The Road King & Fat Boy
Met our each and every need
Through cold, and rain and mist
Never gave us reason to be pissed
Performing greatly, we agreed
Our expectations they did exceed

2000 miles under our belts
Making new friends along the way
Awed by such beautiful scenery
At every turn on every day

Yeah, people
We sure made it happen
Took Nova Scotia in a love embrace
Stayed in Pictou, Cape Breton, Truro, and Digby
Set it up so we never had to race

Like true H.O.G.s we did soar
We were born
Born to explore
We loved the freedom of the ride
Two partners,side by side
Awaiting the next open door
Awaiting the next open door

Posted by damienannaaiden 19:05 Archived in USA Tagged homeward bound Comments (0)

Back to the US of A


overcast 50 °F

Well, we got up at 5:55am and got everything ready. Went for the continental breakfast that I never knew existed, and then too off for the ferry. I had awakened at 4am to put onmy seasickness patch that Jess had sent to me--yeah Jess!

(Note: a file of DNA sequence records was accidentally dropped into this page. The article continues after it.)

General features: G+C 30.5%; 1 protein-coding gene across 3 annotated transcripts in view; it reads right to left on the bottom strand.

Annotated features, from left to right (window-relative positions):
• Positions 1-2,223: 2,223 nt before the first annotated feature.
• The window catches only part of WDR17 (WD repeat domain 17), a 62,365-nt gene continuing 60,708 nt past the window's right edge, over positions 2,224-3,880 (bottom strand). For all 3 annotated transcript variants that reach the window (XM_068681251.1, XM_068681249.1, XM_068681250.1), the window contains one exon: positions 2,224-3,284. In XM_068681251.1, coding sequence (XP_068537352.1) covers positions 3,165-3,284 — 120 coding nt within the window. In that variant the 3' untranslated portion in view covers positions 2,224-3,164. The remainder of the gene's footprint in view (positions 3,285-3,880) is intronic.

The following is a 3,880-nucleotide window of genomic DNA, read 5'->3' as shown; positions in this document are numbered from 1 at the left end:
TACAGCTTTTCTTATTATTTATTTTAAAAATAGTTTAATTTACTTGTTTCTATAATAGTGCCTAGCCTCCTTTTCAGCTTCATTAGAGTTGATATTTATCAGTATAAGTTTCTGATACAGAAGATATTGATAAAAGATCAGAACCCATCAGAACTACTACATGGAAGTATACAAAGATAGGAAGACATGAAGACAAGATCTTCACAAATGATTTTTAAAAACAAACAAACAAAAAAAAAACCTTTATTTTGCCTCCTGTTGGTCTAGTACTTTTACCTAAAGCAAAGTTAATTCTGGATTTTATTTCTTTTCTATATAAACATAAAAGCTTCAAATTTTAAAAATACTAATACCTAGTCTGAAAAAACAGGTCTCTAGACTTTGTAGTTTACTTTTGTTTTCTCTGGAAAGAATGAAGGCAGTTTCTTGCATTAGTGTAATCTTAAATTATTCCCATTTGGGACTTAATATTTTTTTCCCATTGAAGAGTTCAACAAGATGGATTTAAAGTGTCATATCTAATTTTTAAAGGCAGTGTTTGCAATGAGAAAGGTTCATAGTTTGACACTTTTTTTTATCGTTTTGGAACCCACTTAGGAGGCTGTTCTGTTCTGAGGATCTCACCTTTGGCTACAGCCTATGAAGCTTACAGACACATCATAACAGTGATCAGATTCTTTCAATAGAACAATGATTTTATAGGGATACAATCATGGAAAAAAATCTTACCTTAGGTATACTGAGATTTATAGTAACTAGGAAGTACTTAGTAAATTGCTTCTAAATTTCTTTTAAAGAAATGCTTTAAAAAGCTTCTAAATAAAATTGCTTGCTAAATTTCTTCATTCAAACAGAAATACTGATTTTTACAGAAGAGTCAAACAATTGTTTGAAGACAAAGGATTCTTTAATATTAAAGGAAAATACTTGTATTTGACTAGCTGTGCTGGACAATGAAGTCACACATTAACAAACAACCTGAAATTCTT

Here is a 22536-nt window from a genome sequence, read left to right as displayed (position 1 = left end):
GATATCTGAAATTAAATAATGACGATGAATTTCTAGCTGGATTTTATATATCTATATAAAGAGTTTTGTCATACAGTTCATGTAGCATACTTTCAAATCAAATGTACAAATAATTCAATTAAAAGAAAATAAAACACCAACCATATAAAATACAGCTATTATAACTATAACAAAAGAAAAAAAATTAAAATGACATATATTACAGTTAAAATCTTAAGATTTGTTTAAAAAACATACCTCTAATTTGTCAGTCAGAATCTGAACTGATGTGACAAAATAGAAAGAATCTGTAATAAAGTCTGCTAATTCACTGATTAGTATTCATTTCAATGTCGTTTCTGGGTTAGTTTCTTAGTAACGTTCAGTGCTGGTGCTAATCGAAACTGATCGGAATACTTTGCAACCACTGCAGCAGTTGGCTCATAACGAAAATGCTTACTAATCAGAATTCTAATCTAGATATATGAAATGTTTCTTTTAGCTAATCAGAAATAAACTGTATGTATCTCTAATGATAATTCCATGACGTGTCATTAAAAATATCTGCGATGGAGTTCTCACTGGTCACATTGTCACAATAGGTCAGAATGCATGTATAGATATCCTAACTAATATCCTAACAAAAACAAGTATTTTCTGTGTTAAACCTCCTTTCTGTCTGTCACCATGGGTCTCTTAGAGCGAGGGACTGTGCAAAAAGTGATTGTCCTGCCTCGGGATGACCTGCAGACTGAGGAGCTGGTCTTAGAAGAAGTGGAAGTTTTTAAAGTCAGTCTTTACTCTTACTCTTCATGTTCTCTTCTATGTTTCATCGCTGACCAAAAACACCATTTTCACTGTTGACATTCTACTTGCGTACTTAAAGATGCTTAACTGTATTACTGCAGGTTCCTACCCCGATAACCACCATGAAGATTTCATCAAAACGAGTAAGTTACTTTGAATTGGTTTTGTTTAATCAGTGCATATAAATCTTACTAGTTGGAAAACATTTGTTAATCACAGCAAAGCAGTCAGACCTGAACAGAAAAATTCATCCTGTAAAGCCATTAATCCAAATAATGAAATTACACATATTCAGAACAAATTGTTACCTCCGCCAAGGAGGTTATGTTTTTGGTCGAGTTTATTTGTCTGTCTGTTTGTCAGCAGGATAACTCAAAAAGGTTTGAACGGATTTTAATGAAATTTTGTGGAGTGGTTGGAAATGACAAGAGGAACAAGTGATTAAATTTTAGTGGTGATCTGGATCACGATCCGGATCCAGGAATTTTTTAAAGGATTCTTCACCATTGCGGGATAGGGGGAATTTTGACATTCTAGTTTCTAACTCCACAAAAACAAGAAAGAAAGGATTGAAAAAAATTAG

There were six cycles going on the ferry and we rode across a metal, wet loading platform, that felt a wee bit hairy, but did it. Tied up the cycles and then went upstairs where we watched a movie: "Gatsby." was okay. Arrived in St John at eleven, and actually got off quickly. Had to pull over on the highway to dress warmer and put on our gorgeous bright rain suits since the mist was so heavy it felt like rain. A Mountie (in a car, not on horseback) pulled up to make sure we were all right. Very nice of him. Made it to the border and then had to play stop and go until we finally reached the checkpoint. They were actually searching cars, but let us through very quickly. Took route 9 to Bangor, now back on eastern time, and had lunch. Met up with some Canadian cyclists headed the other way.
Made it to Augusta, Maine and pulled Tito a Hampton Inn. Ate at Roadhouse, and had two margaritas--lucky to make it back here walking. Linda and I were propping each other up! We are exhausted. Tomorrow's weather is calling for rain. So, we shall see how things go.

Posted by damienannaaiden 17:27 Archived in Canada Tagged home almost Comments (0)

Last Day on Nova Scotia


sunny 73 °F